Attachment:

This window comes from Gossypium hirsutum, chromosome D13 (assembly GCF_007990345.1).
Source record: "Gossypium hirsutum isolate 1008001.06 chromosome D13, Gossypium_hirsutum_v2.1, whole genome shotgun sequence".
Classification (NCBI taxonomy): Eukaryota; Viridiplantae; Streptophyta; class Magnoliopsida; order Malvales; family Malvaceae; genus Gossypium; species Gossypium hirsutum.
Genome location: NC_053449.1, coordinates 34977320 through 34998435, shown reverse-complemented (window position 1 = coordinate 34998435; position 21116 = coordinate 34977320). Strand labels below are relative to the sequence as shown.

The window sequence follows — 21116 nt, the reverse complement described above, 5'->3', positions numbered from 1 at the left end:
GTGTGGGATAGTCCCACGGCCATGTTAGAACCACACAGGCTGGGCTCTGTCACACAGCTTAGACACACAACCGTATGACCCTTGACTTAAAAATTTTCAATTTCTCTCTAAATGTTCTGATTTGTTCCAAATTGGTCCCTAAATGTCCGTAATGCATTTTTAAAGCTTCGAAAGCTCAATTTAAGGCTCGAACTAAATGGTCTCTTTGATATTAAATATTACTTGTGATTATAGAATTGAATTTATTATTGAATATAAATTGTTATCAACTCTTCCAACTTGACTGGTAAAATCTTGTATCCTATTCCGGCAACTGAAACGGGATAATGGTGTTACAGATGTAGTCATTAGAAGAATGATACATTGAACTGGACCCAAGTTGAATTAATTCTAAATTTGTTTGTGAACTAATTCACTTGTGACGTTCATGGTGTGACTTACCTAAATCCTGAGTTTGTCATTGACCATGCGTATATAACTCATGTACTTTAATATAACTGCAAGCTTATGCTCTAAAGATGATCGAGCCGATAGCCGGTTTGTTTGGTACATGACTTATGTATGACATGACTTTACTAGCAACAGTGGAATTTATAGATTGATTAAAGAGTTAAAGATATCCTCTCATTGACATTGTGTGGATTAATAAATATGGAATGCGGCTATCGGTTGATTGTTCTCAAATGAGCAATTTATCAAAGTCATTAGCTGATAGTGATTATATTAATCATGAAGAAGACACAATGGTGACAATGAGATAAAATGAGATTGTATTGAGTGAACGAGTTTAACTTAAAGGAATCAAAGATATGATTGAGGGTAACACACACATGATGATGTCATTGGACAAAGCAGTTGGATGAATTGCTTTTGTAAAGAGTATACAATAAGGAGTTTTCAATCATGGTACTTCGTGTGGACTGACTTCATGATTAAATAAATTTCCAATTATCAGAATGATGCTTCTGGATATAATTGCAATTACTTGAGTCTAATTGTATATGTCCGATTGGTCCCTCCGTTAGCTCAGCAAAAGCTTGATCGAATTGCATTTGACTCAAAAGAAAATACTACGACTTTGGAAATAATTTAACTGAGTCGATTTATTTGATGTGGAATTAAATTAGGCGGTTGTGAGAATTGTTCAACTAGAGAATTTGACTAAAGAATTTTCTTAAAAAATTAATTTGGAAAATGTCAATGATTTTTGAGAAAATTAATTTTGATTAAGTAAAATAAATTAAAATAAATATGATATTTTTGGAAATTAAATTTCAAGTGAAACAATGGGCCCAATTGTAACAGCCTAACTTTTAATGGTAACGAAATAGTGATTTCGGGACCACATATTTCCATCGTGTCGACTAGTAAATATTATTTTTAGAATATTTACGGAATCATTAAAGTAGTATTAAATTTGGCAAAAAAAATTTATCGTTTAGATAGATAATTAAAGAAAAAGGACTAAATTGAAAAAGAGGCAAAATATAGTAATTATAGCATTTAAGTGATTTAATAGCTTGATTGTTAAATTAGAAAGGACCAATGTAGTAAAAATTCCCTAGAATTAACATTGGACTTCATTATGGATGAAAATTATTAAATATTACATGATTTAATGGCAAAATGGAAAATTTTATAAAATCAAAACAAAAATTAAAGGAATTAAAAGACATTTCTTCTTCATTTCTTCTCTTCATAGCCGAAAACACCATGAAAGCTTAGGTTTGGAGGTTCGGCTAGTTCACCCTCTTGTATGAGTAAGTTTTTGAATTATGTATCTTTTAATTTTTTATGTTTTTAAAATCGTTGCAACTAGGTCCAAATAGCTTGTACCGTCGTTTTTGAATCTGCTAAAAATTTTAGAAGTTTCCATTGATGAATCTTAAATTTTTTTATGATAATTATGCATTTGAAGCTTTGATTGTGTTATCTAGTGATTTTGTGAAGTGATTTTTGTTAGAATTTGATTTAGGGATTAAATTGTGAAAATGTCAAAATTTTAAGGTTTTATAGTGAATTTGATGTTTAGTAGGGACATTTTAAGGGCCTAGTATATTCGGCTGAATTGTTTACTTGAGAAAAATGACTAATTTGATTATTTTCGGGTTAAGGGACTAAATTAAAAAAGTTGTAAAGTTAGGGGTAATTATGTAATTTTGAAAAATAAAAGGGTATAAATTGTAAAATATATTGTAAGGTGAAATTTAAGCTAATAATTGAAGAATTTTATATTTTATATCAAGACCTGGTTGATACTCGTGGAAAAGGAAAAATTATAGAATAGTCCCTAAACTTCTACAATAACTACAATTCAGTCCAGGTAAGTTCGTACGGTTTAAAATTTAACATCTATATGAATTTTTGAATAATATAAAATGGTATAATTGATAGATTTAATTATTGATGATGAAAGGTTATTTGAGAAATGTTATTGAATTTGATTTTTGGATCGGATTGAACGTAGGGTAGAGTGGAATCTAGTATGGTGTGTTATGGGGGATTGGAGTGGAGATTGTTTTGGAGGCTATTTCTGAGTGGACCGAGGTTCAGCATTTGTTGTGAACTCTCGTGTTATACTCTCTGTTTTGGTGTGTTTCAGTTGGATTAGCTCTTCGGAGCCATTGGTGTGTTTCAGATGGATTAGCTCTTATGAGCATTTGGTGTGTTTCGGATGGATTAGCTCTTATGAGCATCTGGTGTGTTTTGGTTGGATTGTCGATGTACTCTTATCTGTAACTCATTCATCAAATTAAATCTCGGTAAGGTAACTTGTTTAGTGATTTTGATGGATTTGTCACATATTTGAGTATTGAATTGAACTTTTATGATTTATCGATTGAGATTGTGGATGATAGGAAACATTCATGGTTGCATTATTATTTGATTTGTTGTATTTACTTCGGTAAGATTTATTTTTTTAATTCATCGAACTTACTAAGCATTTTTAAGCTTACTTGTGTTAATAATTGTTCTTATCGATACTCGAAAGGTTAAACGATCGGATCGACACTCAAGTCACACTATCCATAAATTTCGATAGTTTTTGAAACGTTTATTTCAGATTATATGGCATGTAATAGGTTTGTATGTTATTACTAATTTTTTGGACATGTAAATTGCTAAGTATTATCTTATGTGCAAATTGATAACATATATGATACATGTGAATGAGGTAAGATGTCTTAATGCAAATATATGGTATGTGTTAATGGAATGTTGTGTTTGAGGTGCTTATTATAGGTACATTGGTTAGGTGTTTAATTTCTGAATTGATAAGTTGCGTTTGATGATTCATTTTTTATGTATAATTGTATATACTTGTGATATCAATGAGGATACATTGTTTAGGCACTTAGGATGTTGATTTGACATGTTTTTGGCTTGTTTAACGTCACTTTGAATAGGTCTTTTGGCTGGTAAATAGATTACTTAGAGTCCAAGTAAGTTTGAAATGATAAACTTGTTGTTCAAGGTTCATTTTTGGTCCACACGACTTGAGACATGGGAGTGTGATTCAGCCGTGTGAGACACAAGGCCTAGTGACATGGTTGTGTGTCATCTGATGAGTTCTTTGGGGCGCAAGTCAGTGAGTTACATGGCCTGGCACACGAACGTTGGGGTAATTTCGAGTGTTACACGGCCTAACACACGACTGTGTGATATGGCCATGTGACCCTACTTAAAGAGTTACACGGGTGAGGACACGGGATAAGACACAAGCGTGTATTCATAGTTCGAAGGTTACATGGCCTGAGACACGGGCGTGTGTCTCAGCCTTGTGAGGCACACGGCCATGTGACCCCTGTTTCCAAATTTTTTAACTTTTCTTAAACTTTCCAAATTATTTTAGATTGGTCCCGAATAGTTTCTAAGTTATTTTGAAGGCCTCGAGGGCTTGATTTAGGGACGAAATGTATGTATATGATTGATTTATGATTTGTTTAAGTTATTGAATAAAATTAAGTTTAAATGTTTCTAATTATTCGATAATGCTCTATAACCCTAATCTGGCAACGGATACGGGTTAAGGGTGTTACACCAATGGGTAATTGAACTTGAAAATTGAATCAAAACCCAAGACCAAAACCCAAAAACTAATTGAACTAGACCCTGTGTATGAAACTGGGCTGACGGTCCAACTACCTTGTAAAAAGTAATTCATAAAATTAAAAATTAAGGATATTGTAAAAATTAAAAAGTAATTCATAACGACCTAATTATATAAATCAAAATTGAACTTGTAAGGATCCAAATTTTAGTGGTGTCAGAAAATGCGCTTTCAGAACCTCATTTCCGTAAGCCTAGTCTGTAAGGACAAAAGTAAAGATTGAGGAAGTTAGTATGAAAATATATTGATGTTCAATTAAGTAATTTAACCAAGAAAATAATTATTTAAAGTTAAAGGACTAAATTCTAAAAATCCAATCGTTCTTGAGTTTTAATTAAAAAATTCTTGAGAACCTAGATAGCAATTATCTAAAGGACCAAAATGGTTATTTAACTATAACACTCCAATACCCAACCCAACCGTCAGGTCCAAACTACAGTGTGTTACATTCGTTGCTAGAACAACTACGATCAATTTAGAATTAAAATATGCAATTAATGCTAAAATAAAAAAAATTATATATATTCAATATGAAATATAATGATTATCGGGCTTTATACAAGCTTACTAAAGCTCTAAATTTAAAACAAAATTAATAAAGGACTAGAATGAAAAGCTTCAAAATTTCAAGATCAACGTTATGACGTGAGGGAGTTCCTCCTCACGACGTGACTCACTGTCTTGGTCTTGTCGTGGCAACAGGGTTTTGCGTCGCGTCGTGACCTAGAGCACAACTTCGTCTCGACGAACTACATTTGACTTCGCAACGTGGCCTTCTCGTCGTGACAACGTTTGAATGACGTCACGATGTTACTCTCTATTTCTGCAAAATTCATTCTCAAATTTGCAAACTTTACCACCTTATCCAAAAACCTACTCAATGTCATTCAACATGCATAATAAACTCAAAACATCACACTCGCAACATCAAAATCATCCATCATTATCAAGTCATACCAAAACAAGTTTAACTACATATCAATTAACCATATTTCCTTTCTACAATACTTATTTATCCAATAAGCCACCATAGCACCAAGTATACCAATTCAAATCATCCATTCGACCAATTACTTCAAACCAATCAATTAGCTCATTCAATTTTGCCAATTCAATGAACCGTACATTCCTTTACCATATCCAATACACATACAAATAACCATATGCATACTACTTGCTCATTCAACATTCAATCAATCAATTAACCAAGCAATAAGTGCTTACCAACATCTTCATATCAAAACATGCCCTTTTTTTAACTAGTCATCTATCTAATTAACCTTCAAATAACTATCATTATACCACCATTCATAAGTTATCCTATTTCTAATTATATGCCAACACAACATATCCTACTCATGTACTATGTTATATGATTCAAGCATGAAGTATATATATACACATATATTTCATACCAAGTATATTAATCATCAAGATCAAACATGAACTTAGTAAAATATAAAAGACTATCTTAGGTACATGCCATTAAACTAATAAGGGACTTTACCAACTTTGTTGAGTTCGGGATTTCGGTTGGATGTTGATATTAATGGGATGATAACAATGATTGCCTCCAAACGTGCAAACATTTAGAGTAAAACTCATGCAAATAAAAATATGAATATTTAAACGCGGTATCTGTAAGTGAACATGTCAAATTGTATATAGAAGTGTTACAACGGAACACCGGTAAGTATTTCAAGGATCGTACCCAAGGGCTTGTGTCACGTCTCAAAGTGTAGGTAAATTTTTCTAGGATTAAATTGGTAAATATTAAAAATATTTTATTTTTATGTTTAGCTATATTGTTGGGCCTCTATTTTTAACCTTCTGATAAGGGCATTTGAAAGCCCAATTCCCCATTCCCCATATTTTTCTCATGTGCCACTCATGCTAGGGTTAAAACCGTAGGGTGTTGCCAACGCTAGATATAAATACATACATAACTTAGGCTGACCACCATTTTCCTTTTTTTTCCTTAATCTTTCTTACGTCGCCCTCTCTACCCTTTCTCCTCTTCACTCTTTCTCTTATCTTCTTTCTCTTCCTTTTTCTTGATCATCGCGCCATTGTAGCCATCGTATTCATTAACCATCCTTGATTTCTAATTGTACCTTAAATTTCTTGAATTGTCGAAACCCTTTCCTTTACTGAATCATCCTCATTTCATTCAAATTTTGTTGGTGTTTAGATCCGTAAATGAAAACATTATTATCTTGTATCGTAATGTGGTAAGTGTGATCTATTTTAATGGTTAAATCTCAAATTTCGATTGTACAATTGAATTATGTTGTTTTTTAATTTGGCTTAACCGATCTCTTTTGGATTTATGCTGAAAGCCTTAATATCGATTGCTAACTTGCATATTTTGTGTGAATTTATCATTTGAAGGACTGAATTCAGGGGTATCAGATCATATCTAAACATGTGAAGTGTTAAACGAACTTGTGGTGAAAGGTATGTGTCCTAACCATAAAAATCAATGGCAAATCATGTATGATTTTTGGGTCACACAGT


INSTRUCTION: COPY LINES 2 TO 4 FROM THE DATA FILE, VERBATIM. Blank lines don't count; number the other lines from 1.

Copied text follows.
Source record: "Gossypium hirsutum isolate 1008001.06 chromosome D13, Gossypium_hirsutum_v2.1, whole genome shotgun sequence".
Classification (NCBI taxonomy): Eukaryota; Viridiplantae; Streptophyta; class Magnoliopsida; order Malvales; family Malvaceae; genus Gossypium; species Gossypium hirsutum.
Genome location: NC_053449.1, coordinates 34977320 through 34998435, shown reverse-complemented (window position 1 = coordinate 34998435; position 21116 = coordinate 34977320). Strand labels below are relative to the sequence as shown.